In the same way, when I see someone suddenly targeted unfairly for personal destruction, I will step in and affirm my friendship and support — even if I am the only friend that person still will have openly by his side. That often has cost me dearly. It has cost me financially and professionally. And yet, perhaps it sounds a bit too “Lou Gehrigy,” but I count myself among the luckiest people on the face of the earth. There is something about not being able to be bought off at any price. It definitely creates a whole new category of bitter enemies who hate — just that: bitterly hating the person who does not care about public opinion, the person whose conscience drives all else. Perhaps that is why Ayn Rand touched my soul when I read We the Living, then The Fountainhead, then Atlas Shrugged. I related to Kira Argounova, Howard Roark, Hank Rearden, and Dagny Taggart. Unfortunately, I also knew too many attorneys, professors, rabbis, and others who were models for Ellsworth Toohey, Dr. Robert Stadler, and James Taggart. Ayn Rand won me over without knowing me. If only she could have found a place for G-d in her soul… and if only she did not feel that she had to change her Jewish name from Alisa Rosenbaum. Alas!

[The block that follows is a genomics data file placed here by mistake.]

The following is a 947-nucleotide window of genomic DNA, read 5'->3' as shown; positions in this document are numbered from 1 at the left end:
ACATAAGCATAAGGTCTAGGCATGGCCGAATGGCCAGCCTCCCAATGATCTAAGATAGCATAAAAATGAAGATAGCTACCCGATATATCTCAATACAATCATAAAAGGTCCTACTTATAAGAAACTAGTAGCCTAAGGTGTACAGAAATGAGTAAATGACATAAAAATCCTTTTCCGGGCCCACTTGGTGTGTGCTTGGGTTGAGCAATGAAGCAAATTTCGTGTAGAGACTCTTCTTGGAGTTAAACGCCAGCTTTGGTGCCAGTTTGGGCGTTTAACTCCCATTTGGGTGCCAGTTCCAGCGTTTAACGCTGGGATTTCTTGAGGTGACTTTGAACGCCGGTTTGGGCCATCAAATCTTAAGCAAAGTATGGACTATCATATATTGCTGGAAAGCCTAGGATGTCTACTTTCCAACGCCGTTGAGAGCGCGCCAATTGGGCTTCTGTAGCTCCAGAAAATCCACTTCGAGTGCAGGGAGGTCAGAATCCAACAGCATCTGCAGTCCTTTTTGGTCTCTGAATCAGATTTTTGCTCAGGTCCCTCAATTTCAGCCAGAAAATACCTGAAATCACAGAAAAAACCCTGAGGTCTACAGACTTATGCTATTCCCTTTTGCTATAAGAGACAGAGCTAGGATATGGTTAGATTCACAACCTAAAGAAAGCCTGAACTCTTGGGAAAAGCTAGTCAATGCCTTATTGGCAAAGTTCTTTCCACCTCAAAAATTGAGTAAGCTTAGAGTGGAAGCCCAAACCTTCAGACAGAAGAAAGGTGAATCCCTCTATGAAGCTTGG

I am not surprised to see Elaine Chao, Betsy DeVos, Mick Mulvaney, and other Trump insiders now racing for the outsides. That is human nature. They served four years, hoped until recently for four more, and quickly came to realize that they have to clear out in two weeks anyway. So they did something that I best can explain to others by giving examples of two people I know: a tenured law professor and a congregational rabbi, both of whom have loved and spoken for Trump for the past four years.